I just learned that Ecuador, which currently uses the US dollar as its currency, is planning to distribute a new digital currency in December. They do have a President that has a Ph.D. in Economics, although I don’t know if that’s reassuring or worrying. Here is one supposed benefit that I’m skeptical about (for a variety of reasons):
With public debt at its highest level since 2010 (roughly 25% of the nation’s GDP), Ecuador’s president Rafael Correa views the digital currency as a way to pay off debt and help poorer Ecuadorians, who are largely cut off from traditional banking.
LOLZ, sounds like Dr. Rafa is tired of not having a seignorage level to yank on. And of course, you can help poor, unbanked citizens without introducing a digital currency, just look at the success of M-PESA (mobile money) in Kenya!
The whole point of digital currencies is to get out from under government regulation. A government run digital currency is a delicious oxymoron.
The article does mention some very clear drawbacks to the plan, including:
Digital money is also more difficult for people to wrap their heads around and trust.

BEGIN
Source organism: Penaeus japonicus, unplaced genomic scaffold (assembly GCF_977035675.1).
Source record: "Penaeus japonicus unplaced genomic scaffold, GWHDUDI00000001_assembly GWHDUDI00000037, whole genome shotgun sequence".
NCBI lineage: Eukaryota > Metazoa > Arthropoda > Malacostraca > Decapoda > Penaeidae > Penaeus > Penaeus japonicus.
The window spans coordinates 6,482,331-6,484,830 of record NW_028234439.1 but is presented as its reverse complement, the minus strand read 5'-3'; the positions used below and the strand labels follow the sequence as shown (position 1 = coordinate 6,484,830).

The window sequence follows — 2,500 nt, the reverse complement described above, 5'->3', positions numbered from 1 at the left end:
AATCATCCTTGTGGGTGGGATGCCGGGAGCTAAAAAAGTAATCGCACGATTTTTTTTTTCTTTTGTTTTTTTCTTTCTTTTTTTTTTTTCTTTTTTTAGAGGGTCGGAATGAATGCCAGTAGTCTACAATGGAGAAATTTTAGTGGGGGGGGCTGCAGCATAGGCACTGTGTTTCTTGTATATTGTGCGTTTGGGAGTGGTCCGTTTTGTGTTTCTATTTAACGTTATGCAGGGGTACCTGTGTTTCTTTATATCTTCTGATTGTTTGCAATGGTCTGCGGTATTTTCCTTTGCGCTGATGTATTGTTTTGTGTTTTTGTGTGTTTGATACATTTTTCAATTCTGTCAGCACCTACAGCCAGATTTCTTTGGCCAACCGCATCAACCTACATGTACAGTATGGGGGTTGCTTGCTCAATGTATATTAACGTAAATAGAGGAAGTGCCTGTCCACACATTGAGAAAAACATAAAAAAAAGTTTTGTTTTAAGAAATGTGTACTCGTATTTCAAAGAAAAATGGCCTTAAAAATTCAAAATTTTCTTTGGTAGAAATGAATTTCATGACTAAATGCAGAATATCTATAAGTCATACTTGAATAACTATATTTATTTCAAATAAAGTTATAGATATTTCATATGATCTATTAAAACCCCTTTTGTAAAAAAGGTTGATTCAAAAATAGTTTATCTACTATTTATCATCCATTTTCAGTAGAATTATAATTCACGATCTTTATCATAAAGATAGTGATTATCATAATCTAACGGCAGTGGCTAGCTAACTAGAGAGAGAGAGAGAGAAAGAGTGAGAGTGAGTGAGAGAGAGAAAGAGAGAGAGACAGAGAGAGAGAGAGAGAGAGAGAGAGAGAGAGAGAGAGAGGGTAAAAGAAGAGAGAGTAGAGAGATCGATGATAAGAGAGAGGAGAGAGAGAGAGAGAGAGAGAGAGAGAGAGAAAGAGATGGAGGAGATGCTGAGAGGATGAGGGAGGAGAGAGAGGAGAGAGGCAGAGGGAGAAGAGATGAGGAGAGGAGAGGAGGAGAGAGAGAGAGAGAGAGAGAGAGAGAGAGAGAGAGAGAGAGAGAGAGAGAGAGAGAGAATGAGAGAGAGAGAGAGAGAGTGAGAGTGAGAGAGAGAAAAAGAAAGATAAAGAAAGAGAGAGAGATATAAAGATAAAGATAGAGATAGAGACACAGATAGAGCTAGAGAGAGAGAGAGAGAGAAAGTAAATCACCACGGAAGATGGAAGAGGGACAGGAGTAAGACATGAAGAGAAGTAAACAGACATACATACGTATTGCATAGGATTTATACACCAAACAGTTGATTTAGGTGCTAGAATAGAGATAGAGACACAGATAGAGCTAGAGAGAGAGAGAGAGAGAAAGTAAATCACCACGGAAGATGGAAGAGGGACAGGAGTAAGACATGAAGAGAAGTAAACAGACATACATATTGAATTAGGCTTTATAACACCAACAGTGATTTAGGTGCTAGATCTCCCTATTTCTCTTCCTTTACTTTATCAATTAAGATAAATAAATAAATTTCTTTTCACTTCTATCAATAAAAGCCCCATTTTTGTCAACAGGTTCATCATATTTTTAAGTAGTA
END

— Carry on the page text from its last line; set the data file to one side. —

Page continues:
A centralized digital currency (one controlled by a state’s central bank rather than market forces) may be easier to replicate and counterfeit, says Bonney, so it requires investing in protection from cyber attacks. For example, Bitcoin, the world’s largest digital currency, relies on powerful computers and sophisticated cryptography to stay secure.
For now, the Ecuadorian government has banned Bitcoin in favor of a digital currency it can regulate.
To say nothing about concerns that the government has put spyware in to monitor all uses of the new currency.
This is either a weird publicity stunt or the beginning of the end of the hard-won low inflation regime in Ecuador. I’m putting .65 of the probability on weird stunt.
What do you guys think